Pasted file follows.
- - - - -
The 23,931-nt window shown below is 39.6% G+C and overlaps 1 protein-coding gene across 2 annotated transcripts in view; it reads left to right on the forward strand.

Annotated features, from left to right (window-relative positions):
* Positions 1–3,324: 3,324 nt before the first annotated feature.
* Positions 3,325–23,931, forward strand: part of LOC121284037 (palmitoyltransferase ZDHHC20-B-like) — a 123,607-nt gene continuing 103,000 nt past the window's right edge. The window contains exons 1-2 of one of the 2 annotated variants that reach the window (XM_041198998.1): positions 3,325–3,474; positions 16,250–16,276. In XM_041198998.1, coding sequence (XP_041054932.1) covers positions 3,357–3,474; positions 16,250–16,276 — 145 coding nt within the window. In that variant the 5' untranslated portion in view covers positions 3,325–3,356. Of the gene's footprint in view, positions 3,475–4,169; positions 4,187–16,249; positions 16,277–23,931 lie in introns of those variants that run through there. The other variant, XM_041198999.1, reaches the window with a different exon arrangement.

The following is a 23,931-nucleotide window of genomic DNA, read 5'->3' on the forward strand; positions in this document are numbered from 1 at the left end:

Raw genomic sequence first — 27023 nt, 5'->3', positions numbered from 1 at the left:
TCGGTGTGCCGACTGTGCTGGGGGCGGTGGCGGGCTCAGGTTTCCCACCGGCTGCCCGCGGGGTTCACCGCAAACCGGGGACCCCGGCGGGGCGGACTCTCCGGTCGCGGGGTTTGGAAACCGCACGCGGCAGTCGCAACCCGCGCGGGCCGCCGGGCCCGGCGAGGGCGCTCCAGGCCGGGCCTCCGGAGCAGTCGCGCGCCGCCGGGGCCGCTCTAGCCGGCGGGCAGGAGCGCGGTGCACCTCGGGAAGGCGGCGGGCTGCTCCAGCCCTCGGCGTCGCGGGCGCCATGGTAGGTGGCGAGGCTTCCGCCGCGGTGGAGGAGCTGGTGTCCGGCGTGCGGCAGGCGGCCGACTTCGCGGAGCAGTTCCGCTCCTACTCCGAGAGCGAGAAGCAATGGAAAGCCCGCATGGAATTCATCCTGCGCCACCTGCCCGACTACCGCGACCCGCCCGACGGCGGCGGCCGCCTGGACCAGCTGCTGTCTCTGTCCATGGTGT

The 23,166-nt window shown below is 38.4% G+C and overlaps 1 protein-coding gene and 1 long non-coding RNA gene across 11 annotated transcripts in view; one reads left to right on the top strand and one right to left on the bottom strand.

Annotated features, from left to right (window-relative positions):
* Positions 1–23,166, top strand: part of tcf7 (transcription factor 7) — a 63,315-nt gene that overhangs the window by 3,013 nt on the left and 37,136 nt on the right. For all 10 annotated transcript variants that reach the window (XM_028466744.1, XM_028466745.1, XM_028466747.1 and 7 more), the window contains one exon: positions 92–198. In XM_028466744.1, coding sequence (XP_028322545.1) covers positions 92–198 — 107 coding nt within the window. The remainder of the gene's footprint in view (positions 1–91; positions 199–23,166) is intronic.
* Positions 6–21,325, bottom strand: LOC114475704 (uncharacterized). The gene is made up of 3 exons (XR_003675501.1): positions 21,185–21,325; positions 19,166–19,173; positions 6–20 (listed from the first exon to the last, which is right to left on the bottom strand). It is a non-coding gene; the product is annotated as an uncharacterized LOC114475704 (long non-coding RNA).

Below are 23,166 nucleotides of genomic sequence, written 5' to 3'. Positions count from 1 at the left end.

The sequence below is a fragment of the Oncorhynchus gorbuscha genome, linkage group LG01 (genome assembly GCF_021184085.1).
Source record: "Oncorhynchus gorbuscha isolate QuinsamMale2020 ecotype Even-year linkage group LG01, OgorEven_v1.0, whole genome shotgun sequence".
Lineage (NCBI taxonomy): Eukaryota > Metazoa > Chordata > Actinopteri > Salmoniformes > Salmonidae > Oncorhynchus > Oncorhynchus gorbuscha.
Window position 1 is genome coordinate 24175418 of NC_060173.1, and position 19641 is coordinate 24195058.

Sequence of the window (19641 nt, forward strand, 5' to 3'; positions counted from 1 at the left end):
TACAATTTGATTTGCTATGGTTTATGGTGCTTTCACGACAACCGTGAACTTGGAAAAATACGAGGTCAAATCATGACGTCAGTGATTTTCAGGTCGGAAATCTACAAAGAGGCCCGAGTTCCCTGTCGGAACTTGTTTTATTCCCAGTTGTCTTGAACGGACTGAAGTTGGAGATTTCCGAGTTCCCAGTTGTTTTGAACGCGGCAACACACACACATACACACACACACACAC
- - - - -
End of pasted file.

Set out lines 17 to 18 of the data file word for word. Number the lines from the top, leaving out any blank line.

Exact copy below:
Sequence of the window (19641 nt, forward strand, 5' to 3'; positions counted from 1 at the left end):
TACAATTTGATTTGCTATGGTTTATGGTGCTTTCACGACAACCGTGAACTTGGAAAAATACGAGGTCAAATCATGACGTCAGTGATTTTCAGGTCGGAAATCTACAAAGAGGCCCGAGTTCCCTGTCGGAACTTGTTTTATTCCCAGTTGTCTTGAACGGACTGAAGTTGGAGATTTCCGAGTTCCCAGTTGTTTTGAACGCGGCAACACACACACATACACACACACACACAC